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Egress technicians keep Raptors covered
(L-R) Staff Sgt. Terry Vickery, Staff Sgt. Tim Sullivan, and Senior Airman Ryan Ott, install an F-22 Raptor canopy using an east-west hoist Feb. 18 at Andersen Air Force Base, Guam. The Raptors are deployed from Elmendorf Air Force Base, Alaska, to Guam , for three months as the Pacific's Theater Security Package. The stealth-fighters, along with associated maintenance and support personnel, comprise the 90th Fighter Squadron and will participate in various exercises that provide routine training in an environment different from their home station. All are F-22 Egress and Systems specialists, deployed from Elmendorf and assigned to the 36th Expeditionary Maintenance Squadron. (U.S. Air Force photo/ Master Sgt. Kevin J. Gruenwald) released
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Egress technicians keep raptor pilots covered

Posted 2/24/2009   Updated 2/24/2009 Email story   Print story

    


by Master Sgt. Kevin Gruenwald
36th Wing Public Affairs


2/24/2009 - ANDERSEN AIR FORCE BASE, Guam -- A specialized polycarbonate is the main element that separates an F-22 Raptor pilot from threatening and compromising conditions like lightening strikes, blinding sun rays, and the possibility of bird strikes. 

"The F-22 canopy is an integral part of the F-22 system and an engineering marvel, said Lt. Col. Orlando Sanchez, 90th Fighter Squadron commander, it contributes to stealth design while at the same time provides excellent visibility and performance at supersonic speeds and high g-force conditions."

But from time to time, the state of the art canopies need to be replaced, and It's one of the jobs a Air Force egress technician  faces to ensure the canopy components are installed properly and flawlessly operating.

"We have changed out multiple canopies during this deployment" said, Staff Sgt. Terry Vickery, 36th Expeditionary Maintenance Squadron egress technician deployed here from Elmendorf Air Force Base, Alaska. "At the first sign of a stressed canopy we move forward with change out procedures."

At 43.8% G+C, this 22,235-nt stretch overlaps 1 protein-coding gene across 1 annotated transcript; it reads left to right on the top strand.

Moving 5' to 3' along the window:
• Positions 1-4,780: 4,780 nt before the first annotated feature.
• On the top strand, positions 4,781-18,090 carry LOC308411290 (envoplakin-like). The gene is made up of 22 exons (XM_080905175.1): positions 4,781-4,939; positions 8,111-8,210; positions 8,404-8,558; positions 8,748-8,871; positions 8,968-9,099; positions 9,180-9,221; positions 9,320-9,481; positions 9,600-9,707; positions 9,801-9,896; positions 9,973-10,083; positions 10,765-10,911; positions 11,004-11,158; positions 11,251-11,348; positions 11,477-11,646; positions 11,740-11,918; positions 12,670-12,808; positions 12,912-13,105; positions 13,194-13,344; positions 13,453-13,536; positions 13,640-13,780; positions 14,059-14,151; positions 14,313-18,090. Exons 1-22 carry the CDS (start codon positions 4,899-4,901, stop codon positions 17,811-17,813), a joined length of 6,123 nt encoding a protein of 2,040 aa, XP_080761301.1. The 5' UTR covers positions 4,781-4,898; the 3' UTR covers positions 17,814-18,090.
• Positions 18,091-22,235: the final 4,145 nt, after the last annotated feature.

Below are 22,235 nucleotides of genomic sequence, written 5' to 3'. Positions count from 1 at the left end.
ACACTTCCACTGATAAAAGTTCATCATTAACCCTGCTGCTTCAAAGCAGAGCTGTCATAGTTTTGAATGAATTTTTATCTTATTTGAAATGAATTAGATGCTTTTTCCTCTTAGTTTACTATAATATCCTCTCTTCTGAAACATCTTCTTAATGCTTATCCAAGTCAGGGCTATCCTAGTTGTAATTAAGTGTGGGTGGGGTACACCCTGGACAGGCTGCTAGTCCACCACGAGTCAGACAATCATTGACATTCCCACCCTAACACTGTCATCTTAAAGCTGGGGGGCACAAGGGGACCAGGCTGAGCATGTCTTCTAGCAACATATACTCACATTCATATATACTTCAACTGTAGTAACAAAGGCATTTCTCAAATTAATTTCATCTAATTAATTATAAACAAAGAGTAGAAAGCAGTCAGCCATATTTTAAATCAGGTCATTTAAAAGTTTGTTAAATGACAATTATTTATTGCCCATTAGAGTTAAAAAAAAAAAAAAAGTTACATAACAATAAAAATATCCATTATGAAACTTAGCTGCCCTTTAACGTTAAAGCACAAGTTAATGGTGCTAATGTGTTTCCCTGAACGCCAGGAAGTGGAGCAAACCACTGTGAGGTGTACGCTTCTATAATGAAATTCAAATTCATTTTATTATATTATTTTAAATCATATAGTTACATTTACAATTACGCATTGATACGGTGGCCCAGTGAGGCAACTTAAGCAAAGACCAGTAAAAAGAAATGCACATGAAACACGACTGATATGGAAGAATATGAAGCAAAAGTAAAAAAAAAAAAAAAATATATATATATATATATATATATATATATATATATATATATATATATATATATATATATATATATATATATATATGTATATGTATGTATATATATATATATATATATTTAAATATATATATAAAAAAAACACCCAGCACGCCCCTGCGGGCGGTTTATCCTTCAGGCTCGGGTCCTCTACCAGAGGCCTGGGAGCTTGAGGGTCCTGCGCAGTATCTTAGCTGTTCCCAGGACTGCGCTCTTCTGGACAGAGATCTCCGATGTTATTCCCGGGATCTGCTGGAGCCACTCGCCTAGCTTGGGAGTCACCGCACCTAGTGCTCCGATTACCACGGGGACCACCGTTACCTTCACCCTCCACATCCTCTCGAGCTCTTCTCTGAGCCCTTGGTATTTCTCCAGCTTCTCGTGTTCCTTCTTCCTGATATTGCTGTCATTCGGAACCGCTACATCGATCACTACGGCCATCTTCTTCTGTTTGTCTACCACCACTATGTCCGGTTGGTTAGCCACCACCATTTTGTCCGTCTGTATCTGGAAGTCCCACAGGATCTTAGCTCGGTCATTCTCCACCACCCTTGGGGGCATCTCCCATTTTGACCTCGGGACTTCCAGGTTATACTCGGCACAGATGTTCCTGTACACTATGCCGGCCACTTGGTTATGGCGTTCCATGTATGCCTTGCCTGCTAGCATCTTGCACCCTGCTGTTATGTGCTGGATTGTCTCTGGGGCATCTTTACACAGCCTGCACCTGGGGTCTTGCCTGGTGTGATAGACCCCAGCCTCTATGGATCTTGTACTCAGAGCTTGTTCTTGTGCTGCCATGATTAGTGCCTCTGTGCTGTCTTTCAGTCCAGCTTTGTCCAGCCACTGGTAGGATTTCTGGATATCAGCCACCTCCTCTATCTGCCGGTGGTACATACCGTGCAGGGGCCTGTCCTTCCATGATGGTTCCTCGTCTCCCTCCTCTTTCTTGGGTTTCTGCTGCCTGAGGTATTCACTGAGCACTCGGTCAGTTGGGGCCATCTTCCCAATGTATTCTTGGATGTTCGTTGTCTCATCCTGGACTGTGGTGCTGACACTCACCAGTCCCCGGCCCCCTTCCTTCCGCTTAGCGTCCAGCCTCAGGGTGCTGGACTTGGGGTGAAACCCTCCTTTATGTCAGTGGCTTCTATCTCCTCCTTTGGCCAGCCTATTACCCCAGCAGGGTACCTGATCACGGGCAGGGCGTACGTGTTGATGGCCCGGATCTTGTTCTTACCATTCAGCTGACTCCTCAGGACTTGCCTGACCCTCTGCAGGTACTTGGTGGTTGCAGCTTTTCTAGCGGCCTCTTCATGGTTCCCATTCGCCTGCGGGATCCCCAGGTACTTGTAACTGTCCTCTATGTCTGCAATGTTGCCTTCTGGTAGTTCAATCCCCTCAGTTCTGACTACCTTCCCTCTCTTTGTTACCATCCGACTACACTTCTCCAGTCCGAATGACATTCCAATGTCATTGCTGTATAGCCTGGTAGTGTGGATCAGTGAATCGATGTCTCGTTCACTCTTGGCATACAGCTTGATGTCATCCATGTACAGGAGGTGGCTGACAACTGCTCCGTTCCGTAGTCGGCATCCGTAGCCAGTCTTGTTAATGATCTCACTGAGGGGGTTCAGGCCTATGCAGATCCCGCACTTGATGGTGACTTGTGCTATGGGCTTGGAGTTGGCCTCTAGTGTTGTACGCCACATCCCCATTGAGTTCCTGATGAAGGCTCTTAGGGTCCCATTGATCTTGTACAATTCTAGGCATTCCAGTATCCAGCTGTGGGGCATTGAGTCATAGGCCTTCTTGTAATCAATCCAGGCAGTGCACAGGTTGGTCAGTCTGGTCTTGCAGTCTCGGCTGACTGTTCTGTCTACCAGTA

While deployed, the change of climate takes its toll on the protective covering. Stress signatures like cracks, small tears and composite degrading are all common warning factors.

"I think the temperature and humidity is one of the biggest factors causing the damage to the canopies," said Sergeant Vickery. "We don't normally go through canopies this fast back home." 

The Raptor canopy is designed to give the pilot an unprecedented high-tech workspace that ensures aerial dominance. It is designed to withstand and flex against force to prevent a shattering effect that could be catastrophic when engaged in high performance flying. It's resistant to chemical, biological, and environmental agents, and has been successfully tested to withstand the impact of a four-pound bird at 350 knots. It is also one of the very first "all-glass" cockpits for tactical fighters in the U.S Air Force.

Though a very important maintenance procedure, the Egress, Specialists Metals Tech, and Low Observable shops can complete the canopy switch out and have the jet ready to fly again in approximately two days.

The cutting edge Raptor canopy is also the first "night vision goggle" compatible cockpit, and is designed for helmet-mounted systems. The canopy is the largest piece of polycarbonate formed in the world with the largest Zone 1 (highest quality) optics for compatibility with helmet-mounted systems.

"We (Egress) only deal with canopies on the F-16 and the F-22. I think they are pretty similar as far as maintenance goes, but the maintenance on the F-22 seems to be a lot more time consuming and you have to be a little more careful with the F-22 due to the stealth material on the jet," said Sergeant Vickery.

Although challenging and work extensive, it is a very rewarding job. "The best part of being an egress technician is knowing that someday a system that we maintain will be responsible for saving someone's life." said Sergeant Vickery.

The F-22 Raptors are deployed from Elmendorf Air Force Base, Alaska, to Andersen Air Force Base, Guam for a 90 day commitment to the continuing force posture adjustments, showcasing the flexibility U.S. forces have to meet their ongoing commitments and security obligations throughout the Pacific region.



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